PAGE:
1984 Los Angeles
details
 Arto Härkönen (FIN) David Ottley (GBR) Kenth Eldebrink (SWE)
1988 Seoul
details
 Tapio Korjus (FIN) Jan Železný (TCH) Seppo Räty (FIN)
1992 Barcelona
details
 Jan Železný (TCH) Seppo Räty (FIN) Steve Backley (GBR)
1996 Atlanta
details
 Jan Železný (CZE) Steve Backley (GBR) Seppo Räty (FIN)
2000 Sydney
details
 Jan Železný (CZE) Steve Backley (GBR) Sergey Makarov (RUS)
2004 Athens
details
 Andreas Thorkildsen (NOR) Vadims Vasiļevskis (LAT) Sergey Makarov (RUS)
2008 Beijing
details
 Andreas Thorkildsen (NOR) Ainārs Kovals (LAT) Tero Pitkämäki (FIN)
2012 London
details
 Keshorn Walcott (TRI) Oleksandr Pyatnytsya (UKR) Antti Ruuskanen (FIN)

Women[edit]

GamesGoldSilverBronze
1932 Los Angeles
details
 Babe Didrikson (USA) Ellen Braumüller (GER) Tilly Fleischer (GER)
1936 Berlin
details
 Tilly Fleischer (GER) Luise Krüger (GER) Maria Kwaśniewska (POL)
1948 London
details
 Herma Bauma (AUT) Kaisa Parviainen (FIN) Lily Carlstedt (DEN)
1952 Helsinki
details
 Dana Zátopková (TCH) Aleksandra Chudina (URS) Yelena Gorchakova (URS)
1956 Melbourne
details
 Inese Jaunzeme (URS) Marlene Ahrens (CHI) Nadezhda Konyayeva (URS)
1960 Rome
details
 Elvīra Ozoliņa (URS) Dana Zátopková (TCH) Birutė Kalėdienė (URS)
1964 Tokyo
details
 Mihaela Peneş (ROU) Márta Rudas (HUN) Yelena Gorchakova (URS)
1968 Mexico City
details
 Angéla Németh (HUN) Mihaela Peneş (ROU) Eva Janko (AUT)
1972 Munich
details
 Ruth Fuchs (GDR) Jacqueline Todten (GDR) Kate Schmidt (USA)
1976 Montreal
details
 Ruth Fuchs (GDR) Marion Becker (FRG) Kate Schmidt (USA)
1980 Moscow
details
 María Caridad Colón (CUB) Saida Gunba (URS) Ute Hommola (GDR)
1984 Los Angeles
details
 Tessa Sanderson (GBR) Tiina Lillak (FIN) Fatima Whitbread (GBR)
1988 Seoul
details
 Petra Felke (GDR) Fatima Whitbread (GBR) Beate Koch (GDR)
1992 Barcelona
details
 Silke Renk (GER) Natalya Shikolenko (EUN) Karen Forkel (GER)
1996 Atlanta
details
 Heli Rantanen (FIN) Louise McPaul (AUS) Trine Hattestad (NOR)
2000 Sydney
details
 Trine Hattestad (NOR) Mirela Maniani-Tzelili (GRE) Osleidys Menéndez (CUB)
2004 Athens
details
 Osleidys Menéndez (CUB) Steffi Nerius (GER) Mirela Maniani (GRE)
2008 Beijing
details
 Barbora Špotáková (CZE) Mariya Abakumova (RUS) Christina Obergföll (GER)
2012 London
details
 Barbora Špotáková (CZE) Christina Obergföll (GER) Linda Stahl (GER)

Season's bests[edit]

Men[edit]

RankMarkAthletePlace
197190.68 Jānis Lūsis (URS)Helsinki
197293.80 Jānis Lūsis (URS)Stockholm
197394.08 Klaus Wolfermann (FRG)Leverkusen
197489.58 Hannu Siitonen (FIN)Rome
197591.38 Miklós Németh (HUN)Budapest
197694.58 Miklós Németh (HUN)Montreal
197794.10 Miklós Németh (HUN)Stockholm
197894.22 Michael Wessing (FRG)Oslo
197993.84 Pentti Sinersaari (FIN)Auckland
198096.72 Ferenc Paragi (HUN)Tata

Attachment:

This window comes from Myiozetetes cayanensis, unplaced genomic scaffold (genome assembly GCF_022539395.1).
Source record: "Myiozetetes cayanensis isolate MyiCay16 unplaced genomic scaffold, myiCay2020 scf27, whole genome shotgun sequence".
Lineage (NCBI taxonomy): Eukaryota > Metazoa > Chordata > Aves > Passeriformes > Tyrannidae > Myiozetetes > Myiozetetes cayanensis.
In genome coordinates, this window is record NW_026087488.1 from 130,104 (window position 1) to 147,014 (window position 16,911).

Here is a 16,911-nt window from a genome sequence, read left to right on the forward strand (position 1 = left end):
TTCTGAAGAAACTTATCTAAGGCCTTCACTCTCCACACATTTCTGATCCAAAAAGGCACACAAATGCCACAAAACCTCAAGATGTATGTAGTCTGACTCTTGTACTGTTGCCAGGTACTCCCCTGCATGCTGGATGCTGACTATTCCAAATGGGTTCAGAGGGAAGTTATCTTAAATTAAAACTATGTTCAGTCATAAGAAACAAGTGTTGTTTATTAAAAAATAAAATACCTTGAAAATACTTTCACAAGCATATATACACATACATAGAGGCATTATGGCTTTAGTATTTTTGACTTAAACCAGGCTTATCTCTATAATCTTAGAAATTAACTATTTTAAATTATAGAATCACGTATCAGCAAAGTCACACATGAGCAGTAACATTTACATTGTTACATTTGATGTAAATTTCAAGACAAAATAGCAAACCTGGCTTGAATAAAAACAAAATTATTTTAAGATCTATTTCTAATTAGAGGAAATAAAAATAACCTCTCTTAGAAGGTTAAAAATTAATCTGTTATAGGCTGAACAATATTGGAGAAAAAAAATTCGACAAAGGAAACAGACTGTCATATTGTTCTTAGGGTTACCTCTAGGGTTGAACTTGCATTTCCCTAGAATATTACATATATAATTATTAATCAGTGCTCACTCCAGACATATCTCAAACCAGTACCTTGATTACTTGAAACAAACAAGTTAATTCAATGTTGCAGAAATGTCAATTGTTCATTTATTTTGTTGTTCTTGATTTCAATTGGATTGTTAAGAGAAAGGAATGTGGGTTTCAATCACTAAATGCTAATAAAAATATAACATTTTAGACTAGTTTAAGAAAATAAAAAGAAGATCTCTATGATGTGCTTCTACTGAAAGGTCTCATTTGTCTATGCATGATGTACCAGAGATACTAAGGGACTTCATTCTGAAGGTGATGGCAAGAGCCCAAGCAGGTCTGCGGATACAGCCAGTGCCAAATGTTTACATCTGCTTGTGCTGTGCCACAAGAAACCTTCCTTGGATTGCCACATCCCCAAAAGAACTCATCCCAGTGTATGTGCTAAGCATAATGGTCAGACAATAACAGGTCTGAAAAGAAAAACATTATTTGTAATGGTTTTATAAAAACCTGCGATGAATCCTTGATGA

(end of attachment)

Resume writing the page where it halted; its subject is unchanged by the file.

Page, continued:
198192.48 Detlef Michel (GDR)Berlin
198295.80 Bob Roggy (USA)Stuttgart
198399.72 Tom Petranoff (USA)Westwood
1984104.80 Uwe Hohn (GDR)Berlin
198596.96 Uwe Hohn (GDR)Canberra

A new model was introduced in 1986, and all records started fresh.

RankMarkAthletePlace
198685.74 Klaus Tafelmeier (FRG)Como
198787.66 Jan Železný (TCH)Nitra
198886.88 Jan Železný (TCH)Leverkusen
198987.60 Kazuhiro Mizoguchi (JPN)San José
199089.58 Steve Backley (GBR)Stockholm
199190.82 Kimmo Kinnunen (FIN)Tokyo
199291.46 Steve Backley (GBR)Auckland
199395.66 Jan Železný (CZE)Sheffield
199491.82 Jan Železný (CZE)Sheffield
199592.60 Raymond Hecht (GER)Oslo
199698.48 Jan Železný (CZE)Jena
199794.02 Jan Železný (CZE)Stellenbosch
199890.88 Aki Parviainen (FIN)Tartu
199993.09 Aki Parviainen (FIN)Kuortane
200091.69 Konstadinós Gatsioúdis (GRE)Kuortane
200192.80 Jan Železný (CZE)Edmonton
200292.61 Sergey Makarov (RUS)Sheffield
200390.11 Sergey Makarov (RUS)Dessau
200487.73 Aleksandr Ivanov (RUS)Ostrava
200591.53 Tero Pitkämäki (FIN)Kuortane
200691.59 Andreas Thorkildsen (NOR)Oslo
200791.29 Breaux Greer (USA)Indianapolis
200890.57 Andreas Thorkildsen (NOR)Beijing
200991.28 Andreas Thorkildsen (NOR)Zürich
201090.37 Andreas Thorkildsen (NOR)Florø
201190.61 Andreas Thorkildsen (NOR)Byrkjelo
201288.34 Vítězslav Veselý (CZE)London
201389.03 Tero Pitkämäki (FIN)Bad Köstritz

Women[edit]

RankMarkAthletePlace
198070.08 Tatyana Biryulina (URS)Podolsk
198171.88 Antoaneta Todorova (BUL)Zagreb
198274.20 Sofia Sakorafa (GRE)Hania
198374.76 Tiina Lillak (FIN)Tampere
198474.72 Petra Felke (GDR)Celje
198575.40 Petra Felke (GDR)Schwerin
198677.44 Fatima Whitbread (GBR)Stuttgart
198778.90 Petra Felke (GDR)Leipzig
198880.00 Petra Felke (GDR)Potsdam
198976.88 Petra Felke (GDR)Macerata
199073.08 Petra Felke (GER)Manaus
199171.44 Trine Hattestad (NOR)Fana
199270.36 Natalya Shikolenko (BLR)Moscow
199372.12 Trine Hattestad (NOR)Oslo
199471.40 Natalya Shikolenko (BLR)Seville
199571.18 Natalya Shikolenko (BLR)Zürich
199669.42 Steffi Nerius (GER)Monaco
199769.66 Trine Hattestad (NOR)Helsinki
199870.10 Tanja Damaske (GER)Berlin

A new model was introduced in 1999 and all records started fresh.

Maria Abakumova 2011 World Athletics Championships
RankMarkAthletePlace
199968.19 Trine Hattestad (NOR)Fana
200069.48 Trine Hattestad (NOR)Oslo
200171.54 Osleidys Menéndez (CUB)Rethymno
200267.47 Miréla Manjani (GRE)Munich
200366.52 Miréla Manjani (GRE)Paris
200471.53 Osleidys Menéndez (CUB)Athens
200571.70 Osleidys Menéndez (CUB)Helsinki
200666.91 Christina Obergföll (GER)Athens
200770.20 Christina Obergföll (GER)Munich
200872.28 Barbora Špotáková (CZE)Stuttgart
200968.92 Mariya Abakumova (RUS)Berlin
201068.89 Mariya Abakumova (RUS)Doha
201171.99 Mariya Abakumova (RUS)Daegu
201269.55 Barbora Špotáková (CZE)London
201370.53 Mariya Abakumova (RUS)Berlin

See also[edit]

References[edit]

External links[edit]